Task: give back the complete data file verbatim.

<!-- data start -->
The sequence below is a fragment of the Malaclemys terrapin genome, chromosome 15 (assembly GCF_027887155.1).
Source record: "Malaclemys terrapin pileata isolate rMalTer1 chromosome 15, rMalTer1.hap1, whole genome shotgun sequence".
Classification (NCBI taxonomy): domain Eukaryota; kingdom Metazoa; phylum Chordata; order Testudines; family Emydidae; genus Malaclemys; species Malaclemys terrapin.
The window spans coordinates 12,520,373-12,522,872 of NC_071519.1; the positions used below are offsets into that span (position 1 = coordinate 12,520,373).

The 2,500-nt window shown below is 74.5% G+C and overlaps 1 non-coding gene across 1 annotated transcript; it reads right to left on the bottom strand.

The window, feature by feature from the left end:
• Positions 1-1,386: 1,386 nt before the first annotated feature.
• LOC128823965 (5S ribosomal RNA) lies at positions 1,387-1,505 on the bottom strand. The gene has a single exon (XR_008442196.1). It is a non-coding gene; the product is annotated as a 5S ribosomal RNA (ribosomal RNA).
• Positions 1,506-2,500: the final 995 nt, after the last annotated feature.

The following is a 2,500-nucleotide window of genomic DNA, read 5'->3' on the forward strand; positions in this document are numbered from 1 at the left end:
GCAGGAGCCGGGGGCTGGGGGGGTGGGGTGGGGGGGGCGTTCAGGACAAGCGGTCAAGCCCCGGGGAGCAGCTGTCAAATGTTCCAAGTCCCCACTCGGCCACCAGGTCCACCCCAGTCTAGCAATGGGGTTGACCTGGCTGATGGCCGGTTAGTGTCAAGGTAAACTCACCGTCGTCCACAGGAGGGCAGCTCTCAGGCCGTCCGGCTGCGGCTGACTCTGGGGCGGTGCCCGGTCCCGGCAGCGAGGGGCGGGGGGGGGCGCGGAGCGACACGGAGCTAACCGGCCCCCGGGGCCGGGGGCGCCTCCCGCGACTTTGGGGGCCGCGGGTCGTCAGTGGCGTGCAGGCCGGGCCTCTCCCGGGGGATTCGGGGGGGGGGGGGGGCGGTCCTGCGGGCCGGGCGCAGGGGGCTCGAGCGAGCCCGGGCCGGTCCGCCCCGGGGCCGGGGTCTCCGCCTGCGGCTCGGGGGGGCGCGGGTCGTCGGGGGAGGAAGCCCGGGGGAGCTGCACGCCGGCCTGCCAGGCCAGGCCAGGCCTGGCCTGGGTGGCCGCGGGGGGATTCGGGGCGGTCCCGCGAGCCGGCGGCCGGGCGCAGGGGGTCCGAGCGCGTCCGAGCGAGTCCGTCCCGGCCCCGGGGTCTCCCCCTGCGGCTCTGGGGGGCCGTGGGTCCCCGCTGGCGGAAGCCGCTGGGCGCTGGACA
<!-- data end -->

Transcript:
The sequence below is a fragment of the Malaclemys terrapin genome, chromosome 15 (assembly GCF_027887155.1).
Source record: "Malaclemys terrapin pileata isolate rMalTer1 chromosome 15, rMalTer1.hap1, whole genome shotgun sequence".
Classification (NCBI taxonomy): domain Eukaryota; kingdom Metazoa; phylum Chordata; order Testudines; family Emydidae; genus Malaclemys; species Malaclemys terrapin.
The window spans coordinates 12,520,373-12,522,872 of NC_071519.1; the positions used below are offsets into that span (position 1 = coordinate 12,520,373).

The 2,500-nt window shown below is 74.5% G+C and overlaps 1 non-coding gene across 1 annotated transcript; it reads right to left on the bottom strand.

The window, feature by feature from the left end:
• Positions 1-1,386: 1,386 nt before the first annotated feature.
• LOC128823965 (5S ribosomal RNA) lies at positions 1,387-1,505 on the bottom strand. The gene has a single exon (XR_008442196.1). It is a non-coding gene; the product is annotated as a 5S ribosomal RNA (ribosomal RNA).
• Positions 1,506-2,500: the final 995 nt, after the last annotated feature.

The following is a 2,500-nucleotide window of genomic DNA, read 5'->3' on the forward strand; positions in this document are numbered from 1 at the left end:
GCAGGAGCCGGGGGCTGGGGGGGTGGGGTGGGGGGGGCGTTCAGGACAAGCGGTCAAGCCCCGGGGAGCAGCTGTCAAATGTTCCAAGTCCCCACTCGGCCACCAGGTCCACCCCAGTCTAGCAATGGGGTTGACCTGGCTGATGGCCGGTTAGTGTCAAGGTAAACTCACCGTCGTCCACAGGAGGGCAGCTCTCAGGCCGTCCGGCTGCGGCTGACTCTGGGGCGGTGCCCGGTCCCGGCAGCGAGGGGCGGGGGGGGGCGCGGAGCGACACGGAGCTAACCGGCCCCCGGGGCCGGGGGCGCCTCCCGCGACTTTGGGGGCCGCGGGTCGTCAGTGGCGTGCAGGCCGGGCCTCTCCCGGGGGATTCGGGGGGGGGGGGGGGCGGTCCTGCGGGCCGGGCGCAGGGGGCTCGAGCGAGCCCGGGCCGGTCCGCCCCGGGGCCGGGGTCTCCGCCTGCGGCTCGGGGGGGCGCGGGTCGTCGGGGGAGGAAGCCCGGGGGAGCTGCACGCCGGCCTGCCAGGCCAGGCCAGGCCTGGCCTGGGTGGCCGCGGGGGGATTCGGGGCGGTCCCGCGAGCCGGCGGCCGGGCGCAGGGGGTCCGAGCGCGTCCGAGCGAGTCCGTCCCGGCCCCGGGGTCTCCCCCTGCGGCTCTGGGGGGCCGTGGGTCCCCGCTGGCGGAAGCCGCTGGGCGCTGGACA